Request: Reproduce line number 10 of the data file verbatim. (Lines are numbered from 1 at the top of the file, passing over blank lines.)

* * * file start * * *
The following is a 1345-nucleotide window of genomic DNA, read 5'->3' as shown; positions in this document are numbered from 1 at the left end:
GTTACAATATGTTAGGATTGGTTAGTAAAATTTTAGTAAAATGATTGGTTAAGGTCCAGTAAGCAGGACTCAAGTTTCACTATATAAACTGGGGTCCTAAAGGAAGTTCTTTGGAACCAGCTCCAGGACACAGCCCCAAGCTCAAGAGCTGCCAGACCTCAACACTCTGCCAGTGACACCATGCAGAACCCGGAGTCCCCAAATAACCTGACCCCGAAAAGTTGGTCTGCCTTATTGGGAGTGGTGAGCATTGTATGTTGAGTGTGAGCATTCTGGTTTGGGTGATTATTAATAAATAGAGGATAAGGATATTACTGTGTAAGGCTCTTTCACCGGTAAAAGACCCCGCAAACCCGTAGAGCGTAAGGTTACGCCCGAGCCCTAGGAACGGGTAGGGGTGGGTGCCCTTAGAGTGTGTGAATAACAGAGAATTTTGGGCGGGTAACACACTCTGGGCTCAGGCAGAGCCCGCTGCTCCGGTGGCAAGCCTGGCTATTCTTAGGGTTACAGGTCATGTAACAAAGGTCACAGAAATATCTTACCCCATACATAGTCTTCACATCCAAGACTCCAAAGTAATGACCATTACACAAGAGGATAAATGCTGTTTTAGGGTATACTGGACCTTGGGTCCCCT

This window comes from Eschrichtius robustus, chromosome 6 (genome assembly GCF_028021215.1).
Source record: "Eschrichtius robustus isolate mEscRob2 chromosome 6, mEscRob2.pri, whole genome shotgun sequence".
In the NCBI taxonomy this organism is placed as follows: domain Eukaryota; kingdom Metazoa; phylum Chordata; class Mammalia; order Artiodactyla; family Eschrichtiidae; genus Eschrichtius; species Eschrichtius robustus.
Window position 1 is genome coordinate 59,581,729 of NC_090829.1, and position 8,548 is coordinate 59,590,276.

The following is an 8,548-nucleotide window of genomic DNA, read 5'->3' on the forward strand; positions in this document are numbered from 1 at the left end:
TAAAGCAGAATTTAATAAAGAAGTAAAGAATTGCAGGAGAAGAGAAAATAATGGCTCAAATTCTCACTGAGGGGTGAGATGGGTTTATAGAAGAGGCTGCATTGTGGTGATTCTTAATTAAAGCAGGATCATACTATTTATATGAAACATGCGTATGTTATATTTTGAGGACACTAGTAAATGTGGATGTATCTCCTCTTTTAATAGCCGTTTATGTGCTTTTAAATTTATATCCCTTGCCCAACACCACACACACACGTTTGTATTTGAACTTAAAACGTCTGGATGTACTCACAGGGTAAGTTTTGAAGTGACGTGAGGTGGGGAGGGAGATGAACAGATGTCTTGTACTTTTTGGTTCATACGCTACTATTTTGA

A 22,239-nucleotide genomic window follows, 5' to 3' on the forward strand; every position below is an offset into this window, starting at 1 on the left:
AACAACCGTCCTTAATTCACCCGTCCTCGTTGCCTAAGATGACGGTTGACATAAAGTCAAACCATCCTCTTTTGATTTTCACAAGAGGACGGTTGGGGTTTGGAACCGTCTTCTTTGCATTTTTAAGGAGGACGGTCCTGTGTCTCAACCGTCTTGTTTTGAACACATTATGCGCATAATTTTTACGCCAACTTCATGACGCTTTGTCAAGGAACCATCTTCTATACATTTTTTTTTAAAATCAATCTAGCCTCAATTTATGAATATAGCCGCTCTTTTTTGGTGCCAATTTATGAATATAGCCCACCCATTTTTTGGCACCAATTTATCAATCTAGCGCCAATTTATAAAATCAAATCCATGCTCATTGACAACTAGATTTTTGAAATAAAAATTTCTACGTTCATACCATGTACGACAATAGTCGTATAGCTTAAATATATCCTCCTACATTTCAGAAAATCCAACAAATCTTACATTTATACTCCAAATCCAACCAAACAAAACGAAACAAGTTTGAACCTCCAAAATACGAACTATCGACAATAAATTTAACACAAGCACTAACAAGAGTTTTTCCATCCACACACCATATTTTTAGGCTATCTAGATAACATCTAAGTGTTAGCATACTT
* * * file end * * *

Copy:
AACAACCGTCCTTAATTCACCCGTCCTCGTTGCCTAAGATGACGGTTGACATAAAGTCAAACCATCCTCTTTTGATTTTCACAAGAGGACGGTTGGGGTTTGGAACCGTCTTCTTTGCATTTTTAAGGAGGACGGTCCTGTGTCTCAACCGTCTTGTTTTGAACACATTATGCGCATAATTTTTACGCCAACTTCATGACGCTTTGTCAAGGAACCATCTTCTATACATTTTTTTTTAAAATCAATCTAGCCTCAATTTATGAATATAGCCGCTCTTTTTTGGTGCCAATTTATGAATATAGCCCACCCATTTTTTGGCACCAATTTATCAATCTAGCGCCAATTTATAAAATCAAATCCATGCTCATTGACAACTAGATTTTTGAAATAAAAATTTCTACGTTCATACCATGTACGACAATAGTCGTATAGCTTAAATATATCCTCCTACATTTCAGAAAATCCAACAAATCTTACATTTATACTCCAAATCCAACCAAACAAAACGAAACAAGTTTGAACCTCCAAAATACGAACTATCGACAATAAATTTAACACAAGCACTAACAAGAGTTTTTCCATCCACACACCATATTTTTAGGCTATCTAGATAACATCTAAGTGTTAGCATACTT